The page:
Prostate cancer is a cancer that affects men all over the world. But, it’s not usually talked about openly. Dr. Freda Lewis Hall Chief Patient Officer at Pfizer came on the TJMS to let us know some of the most important things about Prostate cancer.

How common is it? 

In men, and in particular African American men, need to know that prostate cancer is the second most common cancer in men worldwide. For African American men, prostate cancer is even more common, aggressive and deadly compared to other racial groups such as Caucasian men. Here are some numbers: African-American men are more than one and a half times more likely to be diagnosed with prostate cancer and are more than two times more likely to die from the disease than Caucasian men.

Are there other risk factors?

Family history: Having a father or brother with prostate cancer more than doubles a man’s risk of prostate cancer.

Age: Prostate cancer develops predominately in older men.

Now worryingly, in the early stages of prostate cancer – when a man is most likely to be treated successfully – there may be no symptoms or warning signs.

So if you suspect that you might be at risk or think something may be up, talk to a doctor about whether screening may be right for you.

How does screening work?

There a couple different screening options, including:

Digital rectal exam: This is the one y’all probably heard of. A doctor feels for hard areas or lumps in the prostate by inserting a gloved, lubricated finger into the rectum. This exam can make men feel anxious or uncomfortable, but it takes only a minute to do.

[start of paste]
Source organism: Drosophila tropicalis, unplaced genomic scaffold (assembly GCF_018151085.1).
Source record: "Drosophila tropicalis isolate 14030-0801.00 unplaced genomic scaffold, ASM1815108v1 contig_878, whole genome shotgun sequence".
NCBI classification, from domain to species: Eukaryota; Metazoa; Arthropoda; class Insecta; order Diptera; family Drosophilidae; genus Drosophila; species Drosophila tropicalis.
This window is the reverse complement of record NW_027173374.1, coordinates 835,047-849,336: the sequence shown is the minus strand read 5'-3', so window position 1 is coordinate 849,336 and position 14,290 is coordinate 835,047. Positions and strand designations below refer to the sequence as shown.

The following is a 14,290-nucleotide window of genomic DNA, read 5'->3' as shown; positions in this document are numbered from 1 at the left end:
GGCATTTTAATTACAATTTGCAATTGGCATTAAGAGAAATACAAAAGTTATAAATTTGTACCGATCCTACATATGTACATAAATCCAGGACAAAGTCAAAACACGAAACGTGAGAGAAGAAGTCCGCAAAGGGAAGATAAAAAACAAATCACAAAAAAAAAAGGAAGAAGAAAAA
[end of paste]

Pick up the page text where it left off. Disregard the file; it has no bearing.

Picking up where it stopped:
Prostate-specific antigen (PSA) blood test: PSA is a substance that can be found in blood. Elevated PSA levels are often found in men with prostate cancer. But a bunch of other things – including an inflamed or enlarged prostate – can also cause PSA levels to increase.

Are there other things that men should consider?

First, neither test is foolproof: it’s possible for your PSA levels to be elevated when cancer isn’t present, and to not be elevated when cancer is present.

And second, further testing is often required if the results from either of these tests comes back abnormal.

But here’s the good news: men who are diagnosed with earlier stages of the disease fare better, with nearly 100% of men surviving five years and beyond.

Any final thoughts, Dr. Freda?

Prostate cancer is killing men, especially African American men. But early diagnosis can help us save lives. So gentlemen listen up: when it comes to prostate cancer, understand the risk factors, know your family history, and talk to your doctor.

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